Indians give preference to Study in Wales; 200% increase observed in the number of students
Published on November 29, 2021
The number of Indian students studying for their undergraduate or postgraduate degree in Wales increased by more than 200 per cent last year – higher growth than any other region in the United Kingdom. There are currently 18 million students from India studying worldwide, travelling, making new friends, and learning new languages – while receiving a world-class education. And more than 55,000 are currently residing in the United Kingdom.
In 2019, the UK Government introduced the Graduate Immigration Route as a way to retain the brightest and the best international students to contribute to society and the economy after graduation under the points-based immigration system. Students completing an undergraduate or master’s degree can apply to stay and work, or look for work, in the UK for two years. Since its launch, there has been a natural rise in applications to study across the UK.
Commenting on the spike in Indian students, India Market Development Manager for Study in Wales Harish Lokhun said: “Wales, as a nation, offers beautiful beaches, lush landscapes and affordable living. Universities in Wales have some of the lowest accommodation costs in the UK – so there is something for everyone. Any student who chooses to study in Wales can benefit from engagement with academics, research, and innovation.”
“The announcement of the Graduation Immigration Route in 2019 has seen a rise in applications from India for students seeking to study in the UK and this has demonstrated, that despite a global pandemic, there is a desire to study in the UK. Students who study in Wales will feel safe throughout their time here and will welcome a break from the traffic and busy cities of India – many students have also commented on how welcome they feel.” added Harish Lokhun.
To support Indian students, Welsh universities are building new partnerships with the higher education sector in Telangana. The partnerships have been brokered by Universities Wales and the British Council in Wales and India. Global Wales, the Welsh international higher education partnership, and the British Council, the UK’s international organisation for educational opportunities and cultural exchange, are working with Telangana State Council of Higher Education (TSCHE) to reform the curriculum in its higher education institutions. Over three years a new curriculum reform pilot will be extended to over 1,000 colleges, positively impacting more than 800,000 learners and will help Telangana develop the internationalisation of its higher education sector.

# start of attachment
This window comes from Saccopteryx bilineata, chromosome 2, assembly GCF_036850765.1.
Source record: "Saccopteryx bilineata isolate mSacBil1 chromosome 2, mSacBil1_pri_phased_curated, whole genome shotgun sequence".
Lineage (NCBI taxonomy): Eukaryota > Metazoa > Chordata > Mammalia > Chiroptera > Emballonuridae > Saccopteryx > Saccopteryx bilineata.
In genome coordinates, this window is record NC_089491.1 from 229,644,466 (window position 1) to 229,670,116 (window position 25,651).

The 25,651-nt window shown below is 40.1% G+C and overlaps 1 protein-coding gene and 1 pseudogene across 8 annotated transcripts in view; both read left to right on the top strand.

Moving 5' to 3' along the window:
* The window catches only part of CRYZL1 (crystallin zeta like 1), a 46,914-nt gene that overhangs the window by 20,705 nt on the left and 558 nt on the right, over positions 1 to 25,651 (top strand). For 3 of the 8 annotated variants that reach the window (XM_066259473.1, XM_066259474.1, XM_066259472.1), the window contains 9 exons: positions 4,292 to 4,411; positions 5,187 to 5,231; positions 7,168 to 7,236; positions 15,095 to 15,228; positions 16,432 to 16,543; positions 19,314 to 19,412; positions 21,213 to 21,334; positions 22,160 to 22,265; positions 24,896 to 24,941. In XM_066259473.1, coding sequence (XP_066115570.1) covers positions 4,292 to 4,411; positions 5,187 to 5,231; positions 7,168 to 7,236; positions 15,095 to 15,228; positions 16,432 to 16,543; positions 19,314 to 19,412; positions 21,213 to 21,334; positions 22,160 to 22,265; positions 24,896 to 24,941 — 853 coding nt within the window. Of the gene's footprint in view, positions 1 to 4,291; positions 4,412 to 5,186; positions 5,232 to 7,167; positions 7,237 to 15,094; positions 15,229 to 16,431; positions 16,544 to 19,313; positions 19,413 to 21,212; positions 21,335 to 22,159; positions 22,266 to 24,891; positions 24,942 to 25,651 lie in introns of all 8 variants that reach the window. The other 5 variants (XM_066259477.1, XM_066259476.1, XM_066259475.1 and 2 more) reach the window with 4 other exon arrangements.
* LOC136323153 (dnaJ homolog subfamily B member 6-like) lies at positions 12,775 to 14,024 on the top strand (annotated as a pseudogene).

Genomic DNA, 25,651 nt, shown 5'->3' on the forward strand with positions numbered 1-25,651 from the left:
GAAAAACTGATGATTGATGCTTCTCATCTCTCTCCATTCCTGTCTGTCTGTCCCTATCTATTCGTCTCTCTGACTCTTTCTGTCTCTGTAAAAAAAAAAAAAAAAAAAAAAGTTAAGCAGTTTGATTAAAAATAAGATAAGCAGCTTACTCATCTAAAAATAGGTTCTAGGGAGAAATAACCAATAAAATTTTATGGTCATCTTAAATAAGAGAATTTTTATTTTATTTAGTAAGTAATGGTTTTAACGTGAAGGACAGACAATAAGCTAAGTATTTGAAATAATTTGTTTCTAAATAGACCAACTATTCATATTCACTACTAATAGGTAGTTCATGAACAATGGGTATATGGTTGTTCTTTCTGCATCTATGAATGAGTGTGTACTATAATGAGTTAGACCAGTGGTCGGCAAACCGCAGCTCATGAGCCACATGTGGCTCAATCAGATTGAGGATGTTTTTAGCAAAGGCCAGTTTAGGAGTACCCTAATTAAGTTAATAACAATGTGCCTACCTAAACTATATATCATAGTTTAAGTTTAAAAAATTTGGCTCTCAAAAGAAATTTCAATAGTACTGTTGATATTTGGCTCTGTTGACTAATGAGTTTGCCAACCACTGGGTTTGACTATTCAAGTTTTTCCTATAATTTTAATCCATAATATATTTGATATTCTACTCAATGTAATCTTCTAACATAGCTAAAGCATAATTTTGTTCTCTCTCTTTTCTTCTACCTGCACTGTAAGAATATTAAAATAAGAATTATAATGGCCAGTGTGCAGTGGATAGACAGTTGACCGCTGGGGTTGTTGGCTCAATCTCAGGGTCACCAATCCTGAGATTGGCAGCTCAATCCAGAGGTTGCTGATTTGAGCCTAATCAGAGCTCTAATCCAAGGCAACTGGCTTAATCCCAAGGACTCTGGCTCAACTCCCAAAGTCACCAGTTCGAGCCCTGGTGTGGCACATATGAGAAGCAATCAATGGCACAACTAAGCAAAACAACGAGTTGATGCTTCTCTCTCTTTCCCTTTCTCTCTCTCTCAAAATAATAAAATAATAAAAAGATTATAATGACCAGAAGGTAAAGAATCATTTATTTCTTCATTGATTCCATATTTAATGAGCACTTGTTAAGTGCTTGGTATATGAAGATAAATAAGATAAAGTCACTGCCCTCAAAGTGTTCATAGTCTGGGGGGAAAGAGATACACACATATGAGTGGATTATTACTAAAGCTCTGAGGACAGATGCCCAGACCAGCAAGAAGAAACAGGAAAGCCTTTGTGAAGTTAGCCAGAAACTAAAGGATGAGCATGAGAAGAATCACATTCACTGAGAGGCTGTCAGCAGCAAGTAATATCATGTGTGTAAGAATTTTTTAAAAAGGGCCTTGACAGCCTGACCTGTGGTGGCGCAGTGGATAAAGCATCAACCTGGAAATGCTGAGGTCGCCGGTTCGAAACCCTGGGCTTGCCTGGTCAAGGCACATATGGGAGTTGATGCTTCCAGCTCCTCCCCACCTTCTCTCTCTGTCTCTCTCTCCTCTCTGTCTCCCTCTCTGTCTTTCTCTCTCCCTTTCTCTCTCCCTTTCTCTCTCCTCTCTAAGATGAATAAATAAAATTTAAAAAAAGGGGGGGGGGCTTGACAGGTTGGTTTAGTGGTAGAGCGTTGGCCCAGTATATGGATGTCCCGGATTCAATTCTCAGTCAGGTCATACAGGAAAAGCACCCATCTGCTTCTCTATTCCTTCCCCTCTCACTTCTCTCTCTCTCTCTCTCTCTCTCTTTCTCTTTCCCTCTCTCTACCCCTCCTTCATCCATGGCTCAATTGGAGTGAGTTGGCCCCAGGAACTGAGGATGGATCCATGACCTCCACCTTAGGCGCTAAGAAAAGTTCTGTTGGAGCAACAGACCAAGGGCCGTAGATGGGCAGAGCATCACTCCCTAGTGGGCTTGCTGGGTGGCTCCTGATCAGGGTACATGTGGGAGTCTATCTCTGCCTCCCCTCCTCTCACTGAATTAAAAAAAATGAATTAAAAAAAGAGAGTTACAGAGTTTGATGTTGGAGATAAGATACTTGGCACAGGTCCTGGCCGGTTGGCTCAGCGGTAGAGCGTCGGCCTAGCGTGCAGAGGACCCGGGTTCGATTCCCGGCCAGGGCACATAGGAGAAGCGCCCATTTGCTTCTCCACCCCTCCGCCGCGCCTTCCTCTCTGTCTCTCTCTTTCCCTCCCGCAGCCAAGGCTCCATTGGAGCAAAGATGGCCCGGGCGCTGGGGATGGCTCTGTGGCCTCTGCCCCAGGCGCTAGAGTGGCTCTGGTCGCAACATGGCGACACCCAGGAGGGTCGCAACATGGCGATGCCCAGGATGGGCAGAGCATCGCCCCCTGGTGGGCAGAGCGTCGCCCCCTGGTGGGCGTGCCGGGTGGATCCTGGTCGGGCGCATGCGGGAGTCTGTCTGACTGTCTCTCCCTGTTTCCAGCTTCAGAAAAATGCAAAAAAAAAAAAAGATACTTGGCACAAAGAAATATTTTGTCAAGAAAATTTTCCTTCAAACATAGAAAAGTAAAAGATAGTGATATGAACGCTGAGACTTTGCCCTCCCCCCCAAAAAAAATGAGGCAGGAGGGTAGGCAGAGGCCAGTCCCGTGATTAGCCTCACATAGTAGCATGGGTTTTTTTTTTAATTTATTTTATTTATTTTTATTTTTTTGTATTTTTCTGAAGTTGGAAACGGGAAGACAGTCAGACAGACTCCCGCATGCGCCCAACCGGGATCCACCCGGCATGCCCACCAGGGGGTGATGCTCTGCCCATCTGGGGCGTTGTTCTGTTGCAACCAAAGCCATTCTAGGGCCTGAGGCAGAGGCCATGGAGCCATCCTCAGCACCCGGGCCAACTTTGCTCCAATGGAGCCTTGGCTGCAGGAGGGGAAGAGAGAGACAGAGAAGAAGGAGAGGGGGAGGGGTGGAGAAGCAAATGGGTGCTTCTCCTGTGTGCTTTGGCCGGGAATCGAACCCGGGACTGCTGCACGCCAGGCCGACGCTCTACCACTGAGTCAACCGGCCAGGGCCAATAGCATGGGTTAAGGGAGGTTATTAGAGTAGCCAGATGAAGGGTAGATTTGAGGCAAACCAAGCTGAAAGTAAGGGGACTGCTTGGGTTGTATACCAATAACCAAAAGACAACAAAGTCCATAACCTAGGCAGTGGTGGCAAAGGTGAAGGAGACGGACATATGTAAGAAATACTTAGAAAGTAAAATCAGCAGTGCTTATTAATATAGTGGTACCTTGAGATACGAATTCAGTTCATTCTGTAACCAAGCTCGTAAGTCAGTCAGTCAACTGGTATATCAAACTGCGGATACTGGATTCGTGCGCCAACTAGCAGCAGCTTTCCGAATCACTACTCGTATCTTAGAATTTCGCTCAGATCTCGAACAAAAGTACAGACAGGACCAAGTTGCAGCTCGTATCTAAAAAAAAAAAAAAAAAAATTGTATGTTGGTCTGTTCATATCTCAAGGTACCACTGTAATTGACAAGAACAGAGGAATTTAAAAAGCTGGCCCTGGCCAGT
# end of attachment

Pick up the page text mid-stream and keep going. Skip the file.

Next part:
An Indian student from Hyderabad, Dattasai Beeram, decided to make the move to Cardiff, the capital city of Wales. After researching postgraduate opportunities across the world, Dattasai initially hoped to move to the United States to continue his education – but the 24-year-old relocated to Wales after realising that it was far more affordable for a young person.
Dattasai Beeram, who is studying a Master’s degree in International Public Relations, said: “Wales is a great option for study. Cardiff is a very affordable city, which is what drew me to it when making my decision. The people are also very welcoming. I have never met such a diverse group of people before. It’s incredible!”
Another student from India, Vikash Madhav, from Telangana also moved to Wales earlier this year to study an MSc in Cyber Security at Cardiff University. Aged 20, the decision to study abroad and leave Telangana was initially daunting for Vikash – but soon after, he met many like-minded students and settled down quickly. Vikash was also eligible for the Study in Wales postgraduate scholarship and received £5,000, approx., INR – 4,18,000 towards tuition fees.
Vikash – who has become a student ambassador for prospective students – said: “Everyone I meet in Cardiff is also a student – I feel very well supported by the student community. The lecturers are all so professional, and the course structure is excellent. The methods of learning are fantastic in Wales – classes aren’t as mechanical as those I experienced in India; they’re very interactive.”
Future opportunities look bright for Vikash who feels that studying in Wales will set him apart from his peers. He would encourage anyone thinking about studying here to bring an umbrella, lots of winter clothing and to research the wonderful opportunities that are available in Wales.